10 April 2023 | Metrics & Reporting

8 Tips to Make Financial Presentations (Without Being Boring)

Some people are numbers people. They go into jobs like accounting and finance, and, if they’re really good, become CFOs.

But most people aren’t.

For most of us, pages and pages of financial data are more likely to put us to sleep than to motivate us for the upcoming quarter.

But financial information still needs to be presented to investors, the board, senior leadership, and the company as a whole.

That’s because behind those walls of numbers lies a story that explains your company’s success (or otherwise) and the reasons for it.

As someone charged with delivering a financial presentation, your job is to extract that story and communicate it in a way that resonates with the audience to whom you’re presenting.

No pressure.

In this guide, we’re going to cover eight best practices for creating and delivering financial presentations, so you can maximize engagement and get everyone as excited as you are about the numbers.

1. Know Your Audience

Like any good lesson in communications, our first piece of advice is to remember who you’re talking to when preparing a financial presentation.

If you’re a CFO presenting the rest of the C-Suite, then you’ll want to bear in mind the goals and desires of each member.

The CEO wants to know what financial performance means for business progress, and the COO wants to know how to put that information into plans for action, for instance.

But, if you’re a founder pitching to investors, then you have a very different audience. They’re interested in growth trajectories, potential, and your ability to understand financial risks.

Your audience dictates not only the content of your financial presentation, but the form as well.

For investors, you can probably go a little deeper on the numbers, as it’s something they are intently interested in. If you are holding an annual presentation to your entire company, on the other hand, you’ll want to focus more on what the numbers mean at the departmental level.

Before preparing your financial presentation, answer three questions to get your framing right:

  1. Who will I be presenting to?
  2. What goals and interests do they have?
  3. How is the information I have to present relevant to those goals or interests?

2. Go Heavy On Simple Visuals

A good financial presentation is heavy on visuals.

Colorful graphs and charts don’t just look pretty; they communicate information much more rapidly and make it more accessible to those who aren’t so good with numbers and tables.

But all visuals aren’t made equal, and graphs can quickly become too complex to be useful:

complicated graph example

Stay away from complex graph types and lean toward the simple and familiar options:

Make use of color to draw attention to the point you’re trying to make. Red and green are universal for signaling good vs. bad.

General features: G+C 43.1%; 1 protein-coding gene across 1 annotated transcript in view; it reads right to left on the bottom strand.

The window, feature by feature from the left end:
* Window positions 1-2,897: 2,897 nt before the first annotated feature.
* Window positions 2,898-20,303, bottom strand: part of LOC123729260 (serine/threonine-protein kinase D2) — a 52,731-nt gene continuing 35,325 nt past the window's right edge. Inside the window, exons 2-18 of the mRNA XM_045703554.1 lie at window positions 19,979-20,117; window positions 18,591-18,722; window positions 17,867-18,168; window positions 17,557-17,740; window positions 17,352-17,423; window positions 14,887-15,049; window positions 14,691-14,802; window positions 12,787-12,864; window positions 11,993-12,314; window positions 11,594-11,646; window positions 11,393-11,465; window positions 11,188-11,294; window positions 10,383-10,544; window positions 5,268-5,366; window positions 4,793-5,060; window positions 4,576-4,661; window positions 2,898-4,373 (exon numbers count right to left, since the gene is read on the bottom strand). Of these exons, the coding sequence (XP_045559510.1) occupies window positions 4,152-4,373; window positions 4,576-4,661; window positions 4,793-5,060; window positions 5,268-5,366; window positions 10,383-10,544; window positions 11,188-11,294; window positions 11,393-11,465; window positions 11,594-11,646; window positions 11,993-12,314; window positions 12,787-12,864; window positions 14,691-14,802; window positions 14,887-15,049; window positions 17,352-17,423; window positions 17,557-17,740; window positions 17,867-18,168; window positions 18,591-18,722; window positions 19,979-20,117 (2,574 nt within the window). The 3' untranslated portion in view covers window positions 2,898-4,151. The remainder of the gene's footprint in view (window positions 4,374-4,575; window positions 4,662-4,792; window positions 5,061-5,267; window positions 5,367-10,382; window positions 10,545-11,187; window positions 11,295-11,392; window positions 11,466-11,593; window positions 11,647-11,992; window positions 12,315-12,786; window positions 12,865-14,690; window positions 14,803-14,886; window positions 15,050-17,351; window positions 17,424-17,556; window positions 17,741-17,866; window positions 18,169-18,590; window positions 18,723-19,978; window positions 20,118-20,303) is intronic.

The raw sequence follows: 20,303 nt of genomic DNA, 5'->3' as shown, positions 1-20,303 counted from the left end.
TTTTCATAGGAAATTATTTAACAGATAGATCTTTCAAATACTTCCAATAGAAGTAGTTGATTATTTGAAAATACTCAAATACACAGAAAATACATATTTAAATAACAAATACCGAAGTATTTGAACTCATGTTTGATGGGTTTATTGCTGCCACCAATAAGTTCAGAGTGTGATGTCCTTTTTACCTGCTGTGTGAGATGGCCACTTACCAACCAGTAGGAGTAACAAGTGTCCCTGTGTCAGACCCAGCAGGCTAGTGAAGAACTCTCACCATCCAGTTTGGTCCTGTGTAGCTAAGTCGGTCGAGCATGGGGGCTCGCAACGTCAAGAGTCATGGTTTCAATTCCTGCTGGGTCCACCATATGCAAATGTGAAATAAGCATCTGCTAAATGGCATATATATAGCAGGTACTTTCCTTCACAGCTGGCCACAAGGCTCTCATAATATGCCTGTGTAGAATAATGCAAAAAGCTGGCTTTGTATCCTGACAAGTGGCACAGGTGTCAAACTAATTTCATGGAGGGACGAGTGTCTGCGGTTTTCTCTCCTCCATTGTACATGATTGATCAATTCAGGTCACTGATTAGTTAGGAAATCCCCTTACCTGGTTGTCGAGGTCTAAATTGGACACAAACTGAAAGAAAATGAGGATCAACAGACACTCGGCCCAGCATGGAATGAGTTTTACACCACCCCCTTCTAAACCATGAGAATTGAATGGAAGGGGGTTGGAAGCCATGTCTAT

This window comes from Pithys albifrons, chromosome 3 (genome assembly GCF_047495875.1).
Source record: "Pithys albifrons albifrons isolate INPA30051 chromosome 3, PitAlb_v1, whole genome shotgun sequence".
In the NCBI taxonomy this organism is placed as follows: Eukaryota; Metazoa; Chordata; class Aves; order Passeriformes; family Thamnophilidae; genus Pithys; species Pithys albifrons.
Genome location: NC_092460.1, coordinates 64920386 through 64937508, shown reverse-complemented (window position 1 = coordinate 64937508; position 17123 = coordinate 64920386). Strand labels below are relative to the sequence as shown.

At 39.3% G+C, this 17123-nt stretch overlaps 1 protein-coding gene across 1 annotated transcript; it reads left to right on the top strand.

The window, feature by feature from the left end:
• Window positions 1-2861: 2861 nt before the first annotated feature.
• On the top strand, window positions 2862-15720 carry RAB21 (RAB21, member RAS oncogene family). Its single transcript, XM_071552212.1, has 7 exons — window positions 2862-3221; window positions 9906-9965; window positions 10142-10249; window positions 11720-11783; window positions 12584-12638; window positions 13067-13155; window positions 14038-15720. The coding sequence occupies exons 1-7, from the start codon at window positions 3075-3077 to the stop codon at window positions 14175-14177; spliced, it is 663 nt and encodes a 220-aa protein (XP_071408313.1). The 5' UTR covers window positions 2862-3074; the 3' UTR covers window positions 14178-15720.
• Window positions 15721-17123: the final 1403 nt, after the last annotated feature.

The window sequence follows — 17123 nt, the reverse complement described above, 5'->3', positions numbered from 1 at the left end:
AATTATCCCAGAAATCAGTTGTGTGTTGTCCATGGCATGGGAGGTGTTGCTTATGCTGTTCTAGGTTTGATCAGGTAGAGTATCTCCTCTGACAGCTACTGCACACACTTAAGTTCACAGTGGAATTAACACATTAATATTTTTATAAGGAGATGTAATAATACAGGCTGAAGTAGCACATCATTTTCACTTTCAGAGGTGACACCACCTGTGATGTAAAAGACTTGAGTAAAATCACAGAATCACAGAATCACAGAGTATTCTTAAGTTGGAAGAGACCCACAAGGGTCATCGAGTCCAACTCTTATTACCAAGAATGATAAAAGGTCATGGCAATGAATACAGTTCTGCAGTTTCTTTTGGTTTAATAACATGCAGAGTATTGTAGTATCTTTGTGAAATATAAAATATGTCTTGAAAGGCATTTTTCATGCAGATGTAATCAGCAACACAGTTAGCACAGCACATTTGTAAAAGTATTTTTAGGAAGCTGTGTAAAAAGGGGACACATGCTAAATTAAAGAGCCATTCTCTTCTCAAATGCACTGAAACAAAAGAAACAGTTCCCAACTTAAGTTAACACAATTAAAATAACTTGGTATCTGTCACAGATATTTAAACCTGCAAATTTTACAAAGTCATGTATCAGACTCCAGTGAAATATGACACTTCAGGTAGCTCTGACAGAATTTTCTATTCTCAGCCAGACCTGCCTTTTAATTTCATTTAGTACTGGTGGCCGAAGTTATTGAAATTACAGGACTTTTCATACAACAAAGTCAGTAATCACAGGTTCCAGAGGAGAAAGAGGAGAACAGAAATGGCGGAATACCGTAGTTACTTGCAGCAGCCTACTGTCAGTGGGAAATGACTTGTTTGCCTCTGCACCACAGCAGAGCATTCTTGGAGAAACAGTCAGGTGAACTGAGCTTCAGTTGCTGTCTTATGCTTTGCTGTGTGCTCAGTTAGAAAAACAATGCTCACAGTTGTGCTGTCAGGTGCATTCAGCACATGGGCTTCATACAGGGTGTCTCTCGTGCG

green and red chart example

For example, you might color months of growth green and decline red, or take the same approach for budget overs and unders.

You can also use different degrees of shading to draw attention to specific points. For example, if you’re comparing this year’s performance to previous, a darker shade can be used to highlight the more important or recent figures.

using color shading on bar chart

Try not to present more than one or two visuals per slide. This will help prevent your audience from getting distracted and improve your ability to command attention.

3. Let Your Audience Know What To Expect Up Front

The beginning of your presentation should clearly outline what you’re going to discuss.

This primes your audience to absorb specific information, rather than expending additional mental energy to determine the plot.

Your presentation shouldn’t be a murder mystery.

In the first slide, briefly note what your presentation is going to focus on. For instance:

We’re going to look through last month’s profit figures. We’ll cover:

4. Find The Story Your Numbers Tell

This is really the crux of a great financial presentation.

Your job as a finance leader is not just to say what happened—this can be achieved using automated bookkeeping software and financial reporting tools.

To add value, your job is to explain what these numbers mean.

Let’s say you’re celebrating a successful year, where you closed $2.5m in revenue, $500k above target.

It’s not enough just to point this out. You should:

  1. Explore what was behind your success
  2. Identify how your team can replicate those behaviors to create further success
  3. Explain the implications of that success on business growth
  4. Make recommendations for moving forward

5. Only Dive Deep Where It’s Necessary

This one’s a pretty simple rule:

Only present the information you need.

If you’re presenting to the C-Suite, you don’t need to detail every line item on the P&L. Instead, you’ll focus on the most important top-line numbers.

That doesn’t mean you can’t go deep, but save it for the conversations that matter.